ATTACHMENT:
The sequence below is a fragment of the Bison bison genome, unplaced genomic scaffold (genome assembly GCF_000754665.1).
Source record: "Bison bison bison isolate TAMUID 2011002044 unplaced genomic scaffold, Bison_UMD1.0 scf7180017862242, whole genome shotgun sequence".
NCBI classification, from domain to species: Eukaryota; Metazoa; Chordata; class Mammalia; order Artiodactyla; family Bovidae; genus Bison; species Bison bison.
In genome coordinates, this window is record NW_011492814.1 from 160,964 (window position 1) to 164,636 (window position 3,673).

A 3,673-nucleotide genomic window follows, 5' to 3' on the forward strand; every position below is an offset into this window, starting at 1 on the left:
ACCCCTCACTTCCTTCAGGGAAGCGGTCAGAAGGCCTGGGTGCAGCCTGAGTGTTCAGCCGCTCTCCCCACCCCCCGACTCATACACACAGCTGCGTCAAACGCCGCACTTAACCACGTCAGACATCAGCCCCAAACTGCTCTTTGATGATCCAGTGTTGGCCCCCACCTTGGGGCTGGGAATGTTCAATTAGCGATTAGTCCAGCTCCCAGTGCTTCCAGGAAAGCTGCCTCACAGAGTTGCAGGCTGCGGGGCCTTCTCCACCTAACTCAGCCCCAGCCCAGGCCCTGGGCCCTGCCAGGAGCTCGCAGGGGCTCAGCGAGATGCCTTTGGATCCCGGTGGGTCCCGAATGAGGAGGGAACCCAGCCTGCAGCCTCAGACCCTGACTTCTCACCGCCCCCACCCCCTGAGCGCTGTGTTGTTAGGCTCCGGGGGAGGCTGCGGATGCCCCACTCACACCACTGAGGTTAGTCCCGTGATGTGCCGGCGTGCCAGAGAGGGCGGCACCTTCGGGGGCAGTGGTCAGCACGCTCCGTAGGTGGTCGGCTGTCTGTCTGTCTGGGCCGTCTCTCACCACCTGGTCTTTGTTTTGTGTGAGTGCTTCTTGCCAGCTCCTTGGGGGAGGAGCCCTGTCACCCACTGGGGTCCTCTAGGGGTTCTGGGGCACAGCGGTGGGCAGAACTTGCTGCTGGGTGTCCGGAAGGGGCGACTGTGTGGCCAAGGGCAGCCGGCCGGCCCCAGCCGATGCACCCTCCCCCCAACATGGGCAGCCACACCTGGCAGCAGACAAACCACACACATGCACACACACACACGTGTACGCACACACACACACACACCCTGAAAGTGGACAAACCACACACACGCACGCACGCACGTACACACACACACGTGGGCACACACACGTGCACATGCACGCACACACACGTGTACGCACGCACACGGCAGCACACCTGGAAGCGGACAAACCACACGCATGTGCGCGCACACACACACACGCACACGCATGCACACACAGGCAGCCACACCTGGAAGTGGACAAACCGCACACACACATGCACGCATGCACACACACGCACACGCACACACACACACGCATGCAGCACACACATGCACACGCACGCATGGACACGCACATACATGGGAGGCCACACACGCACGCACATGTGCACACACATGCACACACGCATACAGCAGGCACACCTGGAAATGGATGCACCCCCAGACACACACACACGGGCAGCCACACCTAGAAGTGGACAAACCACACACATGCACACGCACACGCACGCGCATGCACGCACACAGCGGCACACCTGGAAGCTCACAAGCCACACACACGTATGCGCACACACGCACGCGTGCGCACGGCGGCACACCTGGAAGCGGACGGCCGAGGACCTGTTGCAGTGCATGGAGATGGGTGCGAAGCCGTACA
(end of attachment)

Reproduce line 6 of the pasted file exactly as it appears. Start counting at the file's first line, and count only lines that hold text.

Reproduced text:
ACCCCTCACTTCCTTCAGGGAAGCGGTCAGAAGGCCTGGGTGCAGCCTGAGTGTTCAGCCGCTCTCCCCACCCCCCGACTCATACACACAGCTGCGTCAAACGCCGCACTTAACCACGTCAGACATCAGCCCCAAACTGCTCTTTGATGATCCAGTGTTGGCCCCCACCTTGGGGCTGGGAATGTTCAATTAGCGATTAGTCCAGCTCCCAGTGCTTCCAGGAAAGCTGCCTCACAGAGTTGCAGGCTGCGGGGCCTTCTCCACCTAACTCAGCCCCAGCCCAGGCCCTGGGCCCTGCCAGGAGCTCGCAGGGGCTCAGCGAGATGCCTTTGGATCCCGGTGGGTCCCGAATGAGGAGGGAACCCAGCCTGCAGCCTCAGACCCTGACTTCTCACCGCCCCCACCCCCTGAGCGCTGTGTTGTTAGGCTCCGGGGGAGGCTGCGGATGCCCCACTCACACCACTGAGGTTAGTCCCGTGATGTGCCGGCGTGCCAGAGAGGGCGGCACCTTCGGGGGCAGTGGTCAGCACGCTCCGTAGGTGGTCGGCTGTCTGTCTGTCTGGGCCGTCTCTCACCACCTGGTCTTTGTTTTGTGTGAGTGCTTCTTGCCAGCTCCTTGGGGGAGGAGCCCTGTCACCCACTGGGGTCCTCTAGGGGTTCTGGGGCACAGCGGTGGGCAGAACTTGCTGCTGGGTGTCCGGAAGGGGCGACTGTGTGGCCAAGGGCAGCCGGCCGGCCCCAGCCGATGCACCCTCCCCCCAACATGGGCAGCCACACCTGGCAGCAGACAAACCACACACATGCACACACACACACGTGTACGCACACACACACACACACCCTGAAAGTGGACAAACCACACACACGCACGCACGCACGTACACACACACACGTGGGCACACACACGTGCACATGCACGCACACACACGTGTACGCACGCACACGGCAGCACACCTGGAAGCGGACAAACCACACGCATGTGCGCGCACACACACACACGCACACGCATGCACACACAGGCAGCCACACCTGGAAGTGGACAAACCGCACACACACATGCACGCATGCACACACACGCACACGCACACACACACACGCATGCAGCACACACATGCACACGCACGCATGGACACGCACATACATGGGAGGCCACACACGCACGCACATGTGCACACACATGCACACACGCATACAGCAGGCACACCTGGAAATGGATGCACCCCCAGACACACACACACGGGCAGCCACACCTAGAAGTGGACAAACCACACACATGCACACGCACACGCACGCGCATGCACGCACACAGCGGCACACCTGGAAGCTCACAAGCCACACACACGTATGCGCACACACGCACGCGTGCGCACGGCGGCACACCTGGAAGCGGACGGCCGAGGACCTGTTGCAGTGCATGGAGATGGGTGCGAAGCCGTACA